Abstract

Abstract 3067

Background:

Epstein-Barr virus (EBV)-associated diseases progress rapidly and are severe complications after allogeneic hematopoietic stem cell transplantation (allo-HSCT). Despite various therapeutic options being developed, the mortality of EBV-associated disease is still high. As the EBV-DNA loads of blood are associated with the occurrence of EBV-associated disease, we developed a stepwise preemptive therapy (administration of antiviral agents and reduction of immunosuppression [IS] followed by rituximab treatment) based on quantitative real-time polymerase chain reaction (RQ-PCR) monitoring EBV-DNA levels.

Methods:

The blood EBV-DNA levels were regularly monitored by RQ-PCR in 192 recipients of allo-HSCT. The stepwise preemptive therapy was administered in patients experiencing blood EBV-DNA positive (more than 500 copies/ml) twice consecutively. Administration of antiviral agents and reduction of IS were first taken. If EBV-DNA was continuously positive four times with a rising trend, rituximab was administered weekly until EBV-DNA was negative or for a total of 4 times. The patients who were diagnosed as EBV-associated diseases or appeared the signs and symptoms of EBV-associated diseases within three days after preemptive therapy were withdrawn from the study of preemptive therapy.

Results:

Sixty patients developed EBV viremia and 31 developed EBV-associated diseases, including 19 EBV-associated post-transplant lymphoproliferative diseases (PTLD) and 12 EBV-associated other diseases (7 EBV-associated fever, 1 encephalitis, 1 myelitis, 1 encephalitis with lung involvement, 1 encephalitis with lung and liver involvement and 1 pneumonia). The median time to onset of EBV viremia and EBV-associated diseases was 51 days (range, 22–368 days) and 65 days (range, 22–289 days) post-transplantation, respectively. The 3-year cumulative incidence of EBV-viremia and EBV-associated diseases was 34.0% ± 3.7% and 18.1% ± 3.0%. The 3-year cumulative incidence of EBV-associated diseases rose steeply with increasing number of risk factors: 2.7% ± 1.9%, 16.9% ± 11.0%, 36.7% ± 7.8% and 37.6% ± 9.0% for patients with 0, 1, 2, and 3 major risk factors (antithymocyte globulin, unrelated donor and HLA-mismatched, as none of the grafts were T-cell-depleted), respectively. The EBV-DNA levels of blood exceeded the threshold for 0 to 17 (median 7) days before the clinical manifestations of EBV-associated diseases emerged. Fifty-five patients received the first-step preemptive therapy and 12 cases followed by rituximab preemptive treatment. Nineteen (34.5%) cases became EBV-DNA negative, and 36 showed no response including 24 progressing to EBV-associated diseases during the first-step preemptive therapy. The effective rates of antiviral agents and antiviral agents plus reduction of IS were 11.1% and 45.9%, respectively (P=0.011). Of the 12 patients undergoing rituximab preemptive therapy, 11 (91.7%) cases achieved complete responses (CR) and one progressed to PTLD. The effective rates of preemptive therapy were 100%, 75%, 48% and 50% for patients with 0, 1, 2, or 3 major risk factors, respectively. Twenty-three (88.5%) of the 26 cases obtained CR after rituximab-based treatments; one case without use of rituximab and four who gave up treatment all died of EBV-associated diseases. Of the 23 cases with CR, 17 survived and 6 died with a median follow up of 320 days (range, 62 to 1070 days) after the onset of EBV-associated diseases.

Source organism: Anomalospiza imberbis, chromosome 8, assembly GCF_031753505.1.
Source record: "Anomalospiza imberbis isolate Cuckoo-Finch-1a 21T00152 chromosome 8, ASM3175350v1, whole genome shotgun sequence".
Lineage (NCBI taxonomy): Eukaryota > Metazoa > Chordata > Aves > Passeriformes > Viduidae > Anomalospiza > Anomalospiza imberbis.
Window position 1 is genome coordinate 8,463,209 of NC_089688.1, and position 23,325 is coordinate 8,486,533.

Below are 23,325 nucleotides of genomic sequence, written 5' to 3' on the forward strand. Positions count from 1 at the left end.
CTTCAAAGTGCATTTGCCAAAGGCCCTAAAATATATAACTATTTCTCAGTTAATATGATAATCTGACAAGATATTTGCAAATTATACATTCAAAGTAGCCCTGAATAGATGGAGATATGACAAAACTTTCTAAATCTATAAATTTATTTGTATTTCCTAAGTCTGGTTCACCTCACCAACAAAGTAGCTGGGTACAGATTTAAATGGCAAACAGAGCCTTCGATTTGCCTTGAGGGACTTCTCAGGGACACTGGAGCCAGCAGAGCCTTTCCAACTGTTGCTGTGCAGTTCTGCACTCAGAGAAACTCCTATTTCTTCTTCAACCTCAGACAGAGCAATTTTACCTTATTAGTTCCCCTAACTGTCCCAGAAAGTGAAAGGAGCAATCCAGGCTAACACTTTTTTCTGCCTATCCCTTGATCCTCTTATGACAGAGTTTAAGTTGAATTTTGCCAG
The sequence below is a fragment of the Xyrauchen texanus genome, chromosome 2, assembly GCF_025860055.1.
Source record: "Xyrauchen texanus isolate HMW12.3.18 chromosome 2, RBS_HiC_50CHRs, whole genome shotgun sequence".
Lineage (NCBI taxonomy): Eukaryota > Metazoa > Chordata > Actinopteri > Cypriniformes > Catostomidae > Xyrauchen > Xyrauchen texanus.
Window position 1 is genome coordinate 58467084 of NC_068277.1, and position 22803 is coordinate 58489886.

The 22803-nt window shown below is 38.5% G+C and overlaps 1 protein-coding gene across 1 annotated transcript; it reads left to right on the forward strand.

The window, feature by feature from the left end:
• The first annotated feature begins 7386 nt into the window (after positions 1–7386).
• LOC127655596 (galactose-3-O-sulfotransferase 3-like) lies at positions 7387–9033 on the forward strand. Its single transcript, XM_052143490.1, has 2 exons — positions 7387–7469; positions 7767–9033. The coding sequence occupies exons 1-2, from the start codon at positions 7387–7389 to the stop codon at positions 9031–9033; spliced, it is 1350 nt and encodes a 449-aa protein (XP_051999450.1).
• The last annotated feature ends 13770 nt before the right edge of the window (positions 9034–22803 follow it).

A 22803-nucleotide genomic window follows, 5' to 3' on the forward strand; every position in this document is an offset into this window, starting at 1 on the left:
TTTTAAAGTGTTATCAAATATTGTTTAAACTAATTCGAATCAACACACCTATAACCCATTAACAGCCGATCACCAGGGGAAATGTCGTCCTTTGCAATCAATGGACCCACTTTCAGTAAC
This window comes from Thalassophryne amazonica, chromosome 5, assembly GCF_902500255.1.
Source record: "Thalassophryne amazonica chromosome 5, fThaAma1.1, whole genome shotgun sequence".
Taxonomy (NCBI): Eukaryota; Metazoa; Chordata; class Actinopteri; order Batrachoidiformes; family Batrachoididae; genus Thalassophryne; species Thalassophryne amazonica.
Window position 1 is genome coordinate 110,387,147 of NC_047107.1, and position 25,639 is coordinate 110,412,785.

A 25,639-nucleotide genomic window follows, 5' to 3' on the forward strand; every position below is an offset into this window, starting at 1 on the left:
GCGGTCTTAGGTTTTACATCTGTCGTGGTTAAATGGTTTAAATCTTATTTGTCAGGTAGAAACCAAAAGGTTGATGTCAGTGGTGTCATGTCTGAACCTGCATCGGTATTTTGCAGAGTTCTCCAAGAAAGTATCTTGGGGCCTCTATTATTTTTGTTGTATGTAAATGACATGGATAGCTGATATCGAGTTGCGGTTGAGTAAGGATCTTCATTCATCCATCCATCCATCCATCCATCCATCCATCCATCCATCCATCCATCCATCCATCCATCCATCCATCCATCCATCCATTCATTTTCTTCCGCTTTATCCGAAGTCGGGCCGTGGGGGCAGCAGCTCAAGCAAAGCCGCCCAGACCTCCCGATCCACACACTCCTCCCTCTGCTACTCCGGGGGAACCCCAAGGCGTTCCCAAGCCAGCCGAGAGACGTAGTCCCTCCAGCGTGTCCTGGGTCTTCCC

Conclusions:

The stepwise preemptive therapy has some effect on prevention of EBV-associated diseases, but more frequent monitoring of blood EBV-DNA levels and earlier preemptive rituximab should be advocated in patients at high risk of EBV-associated diseases.

Disclosures:

No relevant conflicts of interest to declare.

Author notes

*

Asterisk with author names denotes non-ASH members.